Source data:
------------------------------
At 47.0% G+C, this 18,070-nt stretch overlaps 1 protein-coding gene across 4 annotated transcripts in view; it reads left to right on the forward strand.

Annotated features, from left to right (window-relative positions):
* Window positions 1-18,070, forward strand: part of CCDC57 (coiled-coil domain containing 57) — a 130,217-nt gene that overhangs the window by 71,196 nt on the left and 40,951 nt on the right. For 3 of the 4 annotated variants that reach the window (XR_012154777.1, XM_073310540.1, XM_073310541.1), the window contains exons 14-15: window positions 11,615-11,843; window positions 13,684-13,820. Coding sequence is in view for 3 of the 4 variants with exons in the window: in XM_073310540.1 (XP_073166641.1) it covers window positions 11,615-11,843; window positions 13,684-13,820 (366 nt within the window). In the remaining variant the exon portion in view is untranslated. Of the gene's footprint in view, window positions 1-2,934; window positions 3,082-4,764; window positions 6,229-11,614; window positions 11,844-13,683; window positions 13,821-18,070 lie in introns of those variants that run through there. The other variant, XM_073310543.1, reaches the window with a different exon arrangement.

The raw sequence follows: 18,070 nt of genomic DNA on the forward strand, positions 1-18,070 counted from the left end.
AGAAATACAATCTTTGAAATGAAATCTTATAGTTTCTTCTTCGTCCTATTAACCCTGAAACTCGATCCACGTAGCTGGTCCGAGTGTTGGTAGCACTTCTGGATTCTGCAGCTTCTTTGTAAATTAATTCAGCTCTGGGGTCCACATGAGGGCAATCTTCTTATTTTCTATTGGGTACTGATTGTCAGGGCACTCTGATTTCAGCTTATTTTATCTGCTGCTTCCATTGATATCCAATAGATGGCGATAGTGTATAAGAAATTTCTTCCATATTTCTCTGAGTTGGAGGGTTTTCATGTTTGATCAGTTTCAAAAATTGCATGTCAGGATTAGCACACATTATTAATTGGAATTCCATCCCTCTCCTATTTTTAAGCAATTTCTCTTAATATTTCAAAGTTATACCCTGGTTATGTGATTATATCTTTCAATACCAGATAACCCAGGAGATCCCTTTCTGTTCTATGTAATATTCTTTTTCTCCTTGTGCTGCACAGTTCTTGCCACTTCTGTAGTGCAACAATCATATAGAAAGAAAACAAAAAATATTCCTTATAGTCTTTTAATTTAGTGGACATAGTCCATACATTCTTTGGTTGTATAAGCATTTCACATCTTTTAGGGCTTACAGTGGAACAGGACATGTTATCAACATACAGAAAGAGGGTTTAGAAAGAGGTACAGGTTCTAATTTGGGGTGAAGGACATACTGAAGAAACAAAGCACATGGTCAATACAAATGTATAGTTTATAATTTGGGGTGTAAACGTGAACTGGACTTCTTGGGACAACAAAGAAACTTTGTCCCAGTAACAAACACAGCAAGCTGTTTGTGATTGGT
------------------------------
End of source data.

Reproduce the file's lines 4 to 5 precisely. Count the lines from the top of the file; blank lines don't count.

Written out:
The raw sequence follows: 18,070 nt of genomic DNA on the forward strand, positions 1-18,070 counted from the left end.
AGAAATACAATCTTTGAAATGAAATCTTATAGTTTCTTCTTCGTCCTATTAACCCTGAAACTCGATCCACGTAGCTGGTCCGAGTGTTGGTAGCACTTCTGGATTCTGCAGCTTCTTTGTAAATTAATTCAGCTCTGGGGTCCACATGAGGGCAATCTTCTTATTTTCTATTGGGTACTGATTGTCAGGGCACTCTGATTTCAGCTTATTTTATCTGCTGCTTCCATTGATATCCAATAGATGGCGATAGTGTATAAGAAATTTCTTCCATATTTCTCTGAGTTGGAGGGTTTTCATGTTTGATCAGTTTCAAAAATTGCATGTCAGGATTAGCACACATTATTAATTGGAATTCCATCCCTCTCCTATTTTTAAGCAATTTCTCTTAATATTTCAAAGTTATACCCTGGTTATGTGATTATATCTTTCAATACCAGATAACCCAGGAGATCCCTTTCTGTTCTATGTAATATTCTTTTTCTCCTTGTGCTGCACAGTTCTTGCCACTTCTGTAGTGCAACAATCATATAGAAAGAAAACAAAAAATATTCCTTATAGTCTTTTAATTTAGTGGACATAGTCCATACATTCTTTGGTTGTATAAGCATTTCACATCTTTTAGGGCTTACAGTGGAACAGGACATGTTATCAACATACAGAAAGAGGGTTTAGAAAGAGGTACAGGTTCTAATTTGGGGTGAAGGACATACTGAAGAAACAAAGCACATGGTCAATACAAATGTATAGTTTATAATTTGGGGTGTAAACGTGAACTGGACTTCTTGGGACAACAAAGAAACTTTGTCCCAGTAACAAACACAGCAAGCTGTTTGTGATTGGT